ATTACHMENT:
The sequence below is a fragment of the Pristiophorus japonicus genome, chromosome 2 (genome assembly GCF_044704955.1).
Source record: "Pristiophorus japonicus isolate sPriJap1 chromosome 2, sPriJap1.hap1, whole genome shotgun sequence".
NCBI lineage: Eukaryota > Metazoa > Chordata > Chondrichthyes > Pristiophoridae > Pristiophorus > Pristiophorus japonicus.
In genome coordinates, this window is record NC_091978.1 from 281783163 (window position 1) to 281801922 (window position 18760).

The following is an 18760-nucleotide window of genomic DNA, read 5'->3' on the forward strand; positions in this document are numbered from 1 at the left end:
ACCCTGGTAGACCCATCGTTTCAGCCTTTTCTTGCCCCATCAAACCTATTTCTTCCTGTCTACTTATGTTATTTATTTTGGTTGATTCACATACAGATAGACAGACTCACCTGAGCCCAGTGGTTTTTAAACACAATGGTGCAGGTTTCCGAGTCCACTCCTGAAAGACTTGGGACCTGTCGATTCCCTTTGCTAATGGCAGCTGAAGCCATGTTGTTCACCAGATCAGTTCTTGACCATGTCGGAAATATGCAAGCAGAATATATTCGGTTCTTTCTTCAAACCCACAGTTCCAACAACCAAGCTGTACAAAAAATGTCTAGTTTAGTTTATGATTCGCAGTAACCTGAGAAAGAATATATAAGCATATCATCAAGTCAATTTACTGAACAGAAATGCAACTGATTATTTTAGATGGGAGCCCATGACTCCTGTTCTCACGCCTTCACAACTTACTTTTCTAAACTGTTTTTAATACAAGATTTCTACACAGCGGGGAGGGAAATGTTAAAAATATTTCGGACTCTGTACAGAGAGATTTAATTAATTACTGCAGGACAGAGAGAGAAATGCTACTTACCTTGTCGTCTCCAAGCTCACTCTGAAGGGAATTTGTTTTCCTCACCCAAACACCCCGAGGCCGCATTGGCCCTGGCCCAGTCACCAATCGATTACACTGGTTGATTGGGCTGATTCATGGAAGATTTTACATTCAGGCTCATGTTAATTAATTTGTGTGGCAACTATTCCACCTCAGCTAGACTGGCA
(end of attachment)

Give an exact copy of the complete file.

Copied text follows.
The sequence below is a fragment of the Pristiophorus japonicus genome, chromosome 2 (genome assembly GCF_044704955.1).
Source record: "Pristiophorus japonicus isolate sPriJap1 chromosome 2, sPriJap1.hap1, whole genome shotgun sequence".
NCBI lineage: Eukaryota > Metazoa > Chordata > Chondrichthyes > Pristiophoridae > Pristiophorus > Pristiophorus japonicus.
In genome coordinates, this window is record NC_091978.1 from 281783163 (window position 1) to 281801922 (window position 18760).

The following is an 18760-nucleotide window of genomic DNA, read 5'->3' on the forward strand; positions in this document are numbered from 1 at the left end:
ACCCTGGTAGACCCATCGTTTCAGCCTTTTCTTGCCCCATCAAACCTATTTCTTCCTGTCTACTTATGTTATTTATTTTGGTTGATTCACATACAGATAGACAGACTCACCTGAGCCCAGTGGTTTTTAAACACAATGGTGCAGGTTTCCGAGTCCACTCCTGAAAGACTTGGGACCTGTCGATTCCCTTTGCTAATGGCAGCTGAAGCCATGTTGTTCACCAGATCAGTTCTTGACCATGTCGGAAATATGCAAGCAGAATATATTCGGTTCTTTCTTCAAACCCACAGTTCCAACAACCAAGCTGTACAAAAAATGTCTAGTTTAGTTTATGATTCGCAGTAACCTGAGAAAGAATATATAAGCATATCATCAAGTCAATTTACTGAACAGAAATGCAACTGATTATTTTAGATGGGAGCCCATGACTCCTGTTCTCACGCCTTCACAACTTACTTTTCTAAACTGTTTTTAATACAAGATTTCTACACAGCGGGGAGGGAAATGTTAAAAATATTTCGGACTCTGTACAGAGAGATTTAATTAATTACTGCAGGACAGAGAGAGAAATGCTACTTACCTTGTCGTCTCCAAGCTCACTCTGAAGGGAATTTGTTTTCCTCACCCAAACACCCCGAGGCCGCATTGGCCCTGGCCCAGTCACCAATCGATTACACTGGTTGATTGGGCTGATTCATGGAAGATTTTACATTCAGGCTCATGTTAATTAATTTGTGTGGCAACTATTCCACCTCAGCTAGACTGGCA